File picture: Jason Lee/Reuters

JOHANNESBURG - The Human Sciences Research Council (HSRC) on Tuesday said it will be conducting a joint TB and HIV pilot study with its partners in KwaZulu-Natal between August 26 and September 20.

HSRC spokesperson Adziliwi Nematandani said the purpose of the pilot study would be to determine the feasibility of conducting a larger joint Tuberculosis and Human Immunodeficiency Virus (TB/HIV) survey. 

 Nematandani said the project will determine survey uptake of combined HIV and TB testing, assess data quality of collected interview and bio marker measures, estimate the costs of a (scaled-up) joint population-based TB/ HIV impact assessment (PHIA) survey, and to document operational lessons learned to inform scale up of future joint TB-HIV surveys.

The survey will be taking place in two communities, Marburg and The Ridge, and will consist of two stages.

"Household stage, where the head of the household will be asked to answer a question about the household.

"All eligible individuals up to 500 adults plus their accompanying children (300 children < 15 years per cluster) will be invited to attend the survey hub for further survey activities. In each cluster, all households will be selected for inclusion into the pilot survey," said Nematandani.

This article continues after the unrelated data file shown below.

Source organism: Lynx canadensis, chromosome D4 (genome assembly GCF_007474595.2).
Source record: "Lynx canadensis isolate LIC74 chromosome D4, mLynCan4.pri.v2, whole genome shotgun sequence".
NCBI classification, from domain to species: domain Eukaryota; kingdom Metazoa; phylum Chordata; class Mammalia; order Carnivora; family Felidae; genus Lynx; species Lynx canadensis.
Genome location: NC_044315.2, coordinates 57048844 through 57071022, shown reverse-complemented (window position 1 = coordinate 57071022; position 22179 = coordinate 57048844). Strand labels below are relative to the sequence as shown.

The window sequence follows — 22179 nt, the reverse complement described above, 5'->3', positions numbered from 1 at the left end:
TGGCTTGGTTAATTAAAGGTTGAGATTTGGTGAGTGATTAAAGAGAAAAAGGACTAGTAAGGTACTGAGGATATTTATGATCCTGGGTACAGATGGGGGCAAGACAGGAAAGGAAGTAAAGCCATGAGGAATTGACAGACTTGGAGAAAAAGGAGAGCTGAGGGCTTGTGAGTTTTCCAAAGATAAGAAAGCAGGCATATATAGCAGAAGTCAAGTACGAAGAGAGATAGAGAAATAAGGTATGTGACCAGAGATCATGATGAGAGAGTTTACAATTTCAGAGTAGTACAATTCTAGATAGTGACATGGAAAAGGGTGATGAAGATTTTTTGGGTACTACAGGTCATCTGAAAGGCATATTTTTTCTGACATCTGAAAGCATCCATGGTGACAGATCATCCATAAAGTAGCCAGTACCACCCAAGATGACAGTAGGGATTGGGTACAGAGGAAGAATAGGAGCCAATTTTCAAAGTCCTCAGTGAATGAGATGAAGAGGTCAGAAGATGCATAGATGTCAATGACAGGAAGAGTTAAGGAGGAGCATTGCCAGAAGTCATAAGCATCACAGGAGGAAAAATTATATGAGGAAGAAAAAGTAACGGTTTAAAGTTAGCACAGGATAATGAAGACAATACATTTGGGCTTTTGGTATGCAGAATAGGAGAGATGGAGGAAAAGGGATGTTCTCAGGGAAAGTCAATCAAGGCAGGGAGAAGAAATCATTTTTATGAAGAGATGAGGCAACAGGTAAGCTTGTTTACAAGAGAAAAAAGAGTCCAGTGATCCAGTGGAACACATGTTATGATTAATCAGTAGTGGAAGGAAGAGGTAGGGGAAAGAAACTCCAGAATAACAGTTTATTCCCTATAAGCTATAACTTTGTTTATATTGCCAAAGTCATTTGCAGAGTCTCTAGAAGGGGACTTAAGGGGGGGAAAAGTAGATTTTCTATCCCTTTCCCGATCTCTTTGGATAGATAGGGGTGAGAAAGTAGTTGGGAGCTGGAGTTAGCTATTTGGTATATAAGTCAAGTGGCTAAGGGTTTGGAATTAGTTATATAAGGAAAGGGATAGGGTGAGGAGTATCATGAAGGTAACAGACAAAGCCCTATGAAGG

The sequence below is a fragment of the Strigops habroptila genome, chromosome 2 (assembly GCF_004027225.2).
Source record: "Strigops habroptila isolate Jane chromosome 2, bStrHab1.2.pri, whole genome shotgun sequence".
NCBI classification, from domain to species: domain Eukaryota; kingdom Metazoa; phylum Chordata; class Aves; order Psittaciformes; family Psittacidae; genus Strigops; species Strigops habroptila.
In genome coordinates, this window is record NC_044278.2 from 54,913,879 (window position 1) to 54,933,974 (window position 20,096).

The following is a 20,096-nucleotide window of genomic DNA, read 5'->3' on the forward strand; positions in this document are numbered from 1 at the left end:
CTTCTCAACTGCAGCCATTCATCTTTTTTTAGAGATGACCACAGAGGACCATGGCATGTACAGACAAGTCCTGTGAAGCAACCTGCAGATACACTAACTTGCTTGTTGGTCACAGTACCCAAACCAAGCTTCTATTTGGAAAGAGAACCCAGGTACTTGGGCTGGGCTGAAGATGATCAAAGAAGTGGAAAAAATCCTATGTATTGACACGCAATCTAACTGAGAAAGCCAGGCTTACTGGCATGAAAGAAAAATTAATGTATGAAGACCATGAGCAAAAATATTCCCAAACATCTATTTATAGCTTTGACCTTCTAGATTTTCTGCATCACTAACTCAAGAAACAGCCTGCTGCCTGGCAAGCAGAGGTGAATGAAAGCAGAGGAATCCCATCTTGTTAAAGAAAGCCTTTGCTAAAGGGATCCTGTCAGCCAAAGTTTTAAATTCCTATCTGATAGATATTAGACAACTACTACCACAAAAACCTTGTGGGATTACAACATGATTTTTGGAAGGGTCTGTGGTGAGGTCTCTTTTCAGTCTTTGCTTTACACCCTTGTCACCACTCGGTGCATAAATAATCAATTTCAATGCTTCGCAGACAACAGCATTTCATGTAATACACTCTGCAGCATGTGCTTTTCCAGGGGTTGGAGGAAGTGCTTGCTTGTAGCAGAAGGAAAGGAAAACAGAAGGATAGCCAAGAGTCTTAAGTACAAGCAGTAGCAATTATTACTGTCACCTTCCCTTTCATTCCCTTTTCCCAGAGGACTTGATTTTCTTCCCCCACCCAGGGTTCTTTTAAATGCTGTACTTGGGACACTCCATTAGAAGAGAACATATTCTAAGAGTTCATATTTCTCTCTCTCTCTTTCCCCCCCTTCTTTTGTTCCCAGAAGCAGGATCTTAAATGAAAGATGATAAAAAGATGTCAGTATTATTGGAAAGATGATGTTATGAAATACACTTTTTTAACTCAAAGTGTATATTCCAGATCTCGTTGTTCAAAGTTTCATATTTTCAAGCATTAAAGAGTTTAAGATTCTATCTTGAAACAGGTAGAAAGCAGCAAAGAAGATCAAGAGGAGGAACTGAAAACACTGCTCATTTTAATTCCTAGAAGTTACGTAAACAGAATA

Nematandani said the people who will be invited to participate will be people of all ages who have slept in that respective household for at least five nights of the previous two weeks.

"Hub stage, where all participants who have been invited and issued an invitation slip, will be asked to participate by completing an individual questionnaire and having various health checks including screening for TB and a HIV test."

"Where participants need to be referred to treatment and support, they will be linked to a local clinic," said Nematandani.

Nematandani said the survey will be anonymous, meaning that all personal identifiers will be delinked once the survey has been completed. The study aims to reach a total of 1,600 people. 

Community members were requested to welcome field workers, identified by their branded bibs and name tags, into their homes, and to support them in this process.

African News Agency (ANA)